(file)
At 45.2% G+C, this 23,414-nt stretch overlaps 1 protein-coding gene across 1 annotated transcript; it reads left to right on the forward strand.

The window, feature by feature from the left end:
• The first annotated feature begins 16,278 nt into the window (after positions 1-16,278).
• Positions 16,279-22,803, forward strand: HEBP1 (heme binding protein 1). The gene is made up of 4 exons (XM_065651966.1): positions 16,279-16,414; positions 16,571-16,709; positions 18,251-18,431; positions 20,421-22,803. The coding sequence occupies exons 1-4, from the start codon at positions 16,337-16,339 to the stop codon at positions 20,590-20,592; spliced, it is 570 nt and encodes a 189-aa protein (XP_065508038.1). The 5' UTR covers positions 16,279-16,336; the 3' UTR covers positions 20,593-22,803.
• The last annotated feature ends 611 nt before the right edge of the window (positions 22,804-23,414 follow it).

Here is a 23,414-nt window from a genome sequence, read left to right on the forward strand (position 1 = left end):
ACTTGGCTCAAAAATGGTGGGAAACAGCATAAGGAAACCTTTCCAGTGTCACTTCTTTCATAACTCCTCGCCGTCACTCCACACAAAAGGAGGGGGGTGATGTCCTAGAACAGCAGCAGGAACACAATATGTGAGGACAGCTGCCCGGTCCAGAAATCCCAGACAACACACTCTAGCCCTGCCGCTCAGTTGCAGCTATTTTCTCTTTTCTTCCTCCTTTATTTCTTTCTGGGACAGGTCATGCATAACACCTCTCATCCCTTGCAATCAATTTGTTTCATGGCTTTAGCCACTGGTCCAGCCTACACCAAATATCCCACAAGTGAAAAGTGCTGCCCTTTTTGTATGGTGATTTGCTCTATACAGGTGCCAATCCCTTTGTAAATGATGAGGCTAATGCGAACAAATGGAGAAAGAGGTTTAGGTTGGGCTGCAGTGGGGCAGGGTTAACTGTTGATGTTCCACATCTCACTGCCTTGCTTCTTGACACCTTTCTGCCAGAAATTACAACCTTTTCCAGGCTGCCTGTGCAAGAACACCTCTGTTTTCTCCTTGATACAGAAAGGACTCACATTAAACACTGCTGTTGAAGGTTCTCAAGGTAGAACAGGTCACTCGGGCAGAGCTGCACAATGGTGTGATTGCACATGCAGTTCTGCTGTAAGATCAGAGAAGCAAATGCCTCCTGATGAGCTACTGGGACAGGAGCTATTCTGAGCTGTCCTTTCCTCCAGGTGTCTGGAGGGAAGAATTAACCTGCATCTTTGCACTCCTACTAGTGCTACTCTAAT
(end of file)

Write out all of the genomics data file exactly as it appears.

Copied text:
At 45.2% G+C, this 23,414-nt stretch overlaps 1 protein-coding gene across 1 annotated transcript; it reads left to right on the forward strand.

The window, feature by feature from the left end:
• The first annotated feature begins 16,278 nt into the window (after positions 1-16,278).
• Positions 16,279-22,803, forward strand: HEBP1 (heme binding protein 1). The gene is made up of 4 exons (XM_065651966.1): positions 16,279-16,414; positions 16,571-16,709; positions 18,251-18,431; positions 20,421-22,803. The coding sequence occupies exons 1-4, from the start codon at positions 16,337-16,339 to the stop codon at positions 20,590-20,592; spliced, it is 570 nt and encodes a 189-aa protein (XP_065508038.1). The 5' UTR covers positions 16,279-16,336; the 3' UTR covers positions 20,593-22,803.
• The last annotated feature ends 611 nt before the right edge of the window (positions 22,804-23,414 follow it).

Here is a 23,414-nt window from a genome sequence, read left to right on the forward strand (position 1 = left end):
ACTTGGCTCAAAAATGGTGGGAAACAGCATAAGGAAACCTTTCCAGTGTCACTTCTTTCATAACTCCTCGCCGTCACTCCACACAAAAGGAGGGGGGTGATGTCCTAGAACAGCAGCAGGAACACAATATGTGAGGACAGCTGCCCGGTCCAGAAATCCCAGACAACACACTCTAGCCCTGCCGCTCAGTTGCAGCTATTTTCTCTTTTCTTCCTCCTTTATTTCTTTCTGGGACAGGTCATGCATAACACCTCTCATCCCTTGCAATCAATTTGTTTCATGGCTTTAGCCACTGGTCCAGCCTACACCAAATATCCCACAAGTGAAAAGTGCTGCCCTTTTTGTATGGTGATTTGCTCTATACAGGTGCCAATCCCTTTGTAAATGATGAGGCTAATGCGAACAAATGGAGAAAGAGGTTTAGGTTGGGCTGCAGTGGGGCAGGGTTAACTGTTGATGTTCCACATCTCACTGCCTTGCTTCTTGACACCTTTCTGCCAGAAATTACAACCTTTTCCAGGCTGCCTGTGCAAGAACACCTCTGTTTTCTCCTTGATACAGAAAGGACTCACATTAAACACTGCTGTTGAAGGTTCTCAAGGTAGAACAGGTCACTCGGGCAGAGCTGCACAATGGTGTGATTGCACATGCAGTTCTGCTGTAAGATCAGAGAAGCAAATGCCTCCTGATGAGCTACTGGGACAGGAGCTATTCTGAGCTGTCCTTTCCTCCAGGTGTCTGGAGGGAAGAATTAACCTGCATCTTTGCACTCCTACTAGTGCTACTCTAAT